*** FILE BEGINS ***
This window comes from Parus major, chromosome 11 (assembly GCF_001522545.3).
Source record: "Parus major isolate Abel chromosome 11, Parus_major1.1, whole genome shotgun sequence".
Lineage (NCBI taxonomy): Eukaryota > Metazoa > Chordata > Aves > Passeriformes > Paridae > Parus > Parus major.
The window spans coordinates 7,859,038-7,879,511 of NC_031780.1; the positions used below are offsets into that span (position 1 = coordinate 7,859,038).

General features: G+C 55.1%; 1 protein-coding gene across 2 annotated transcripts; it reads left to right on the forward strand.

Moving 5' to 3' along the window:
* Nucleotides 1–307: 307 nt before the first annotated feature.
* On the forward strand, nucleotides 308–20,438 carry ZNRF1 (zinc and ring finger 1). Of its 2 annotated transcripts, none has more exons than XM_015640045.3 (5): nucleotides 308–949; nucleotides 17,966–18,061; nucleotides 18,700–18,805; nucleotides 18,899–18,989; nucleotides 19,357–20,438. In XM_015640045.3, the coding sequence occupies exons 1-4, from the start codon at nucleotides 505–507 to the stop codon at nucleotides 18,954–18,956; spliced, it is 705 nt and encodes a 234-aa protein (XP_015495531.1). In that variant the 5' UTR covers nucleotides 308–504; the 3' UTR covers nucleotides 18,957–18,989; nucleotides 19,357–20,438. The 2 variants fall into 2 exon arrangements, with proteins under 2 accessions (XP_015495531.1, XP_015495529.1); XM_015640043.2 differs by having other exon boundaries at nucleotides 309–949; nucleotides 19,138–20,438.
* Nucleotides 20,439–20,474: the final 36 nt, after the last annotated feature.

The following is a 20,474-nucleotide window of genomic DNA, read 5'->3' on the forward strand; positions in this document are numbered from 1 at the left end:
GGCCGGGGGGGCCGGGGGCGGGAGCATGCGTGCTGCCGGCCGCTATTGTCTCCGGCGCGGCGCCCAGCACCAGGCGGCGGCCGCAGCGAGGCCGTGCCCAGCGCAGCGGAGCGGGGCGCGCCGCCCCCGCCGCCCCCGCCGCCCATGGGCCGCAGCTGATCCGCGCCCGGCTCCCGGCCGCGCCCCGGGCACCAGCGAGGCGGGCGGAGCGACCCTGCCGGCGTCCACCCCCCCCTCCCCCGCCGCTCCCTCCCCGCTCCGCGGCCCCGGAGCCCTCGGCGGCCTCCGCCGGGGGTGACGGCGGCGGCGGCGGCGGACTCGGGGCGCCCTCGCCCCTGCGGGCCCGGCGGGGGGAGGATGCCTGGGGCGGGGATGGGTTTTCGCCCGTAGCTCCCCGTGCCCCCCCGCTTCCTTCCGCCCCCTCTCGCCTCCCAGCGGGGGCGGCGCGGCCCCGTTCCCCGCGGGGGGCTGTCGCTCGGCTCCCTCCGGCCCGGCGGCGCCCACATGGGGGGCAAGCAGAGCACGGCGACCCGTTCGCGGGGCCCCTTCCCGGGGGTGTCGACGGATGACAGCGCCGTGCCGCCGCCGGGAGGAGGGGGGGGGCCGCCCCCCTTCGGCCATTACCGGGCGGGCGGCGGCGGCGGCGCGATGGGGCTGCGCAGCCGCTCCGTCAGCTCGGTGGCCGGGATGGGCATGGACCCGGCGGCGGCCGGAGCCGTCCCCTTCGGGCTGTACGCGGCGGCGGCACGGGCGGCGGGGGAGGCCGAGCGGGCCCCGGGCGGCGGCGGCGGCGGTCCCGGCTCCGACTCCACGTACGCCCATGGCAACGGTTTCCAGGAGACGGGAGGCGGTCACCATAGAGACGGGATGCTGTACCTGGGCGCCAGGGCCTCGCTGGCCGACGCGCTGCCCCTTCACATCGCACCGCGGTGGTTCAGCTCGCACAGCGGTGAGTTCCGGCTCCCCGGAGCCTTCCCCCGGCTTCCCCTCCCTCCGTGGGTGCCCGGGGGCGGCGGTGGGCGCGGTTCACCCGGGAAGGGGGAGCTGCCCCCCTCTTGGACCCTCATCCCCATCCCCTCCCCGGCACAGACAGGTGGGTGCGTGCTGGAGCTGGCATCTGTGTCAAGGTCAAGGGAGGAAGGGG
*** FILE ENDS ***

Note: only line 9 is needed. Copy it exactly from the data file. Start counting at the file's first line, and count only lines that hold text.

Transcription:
* Nucleotides 20,439–20,474: the final 36 nt, after the last annotated feature.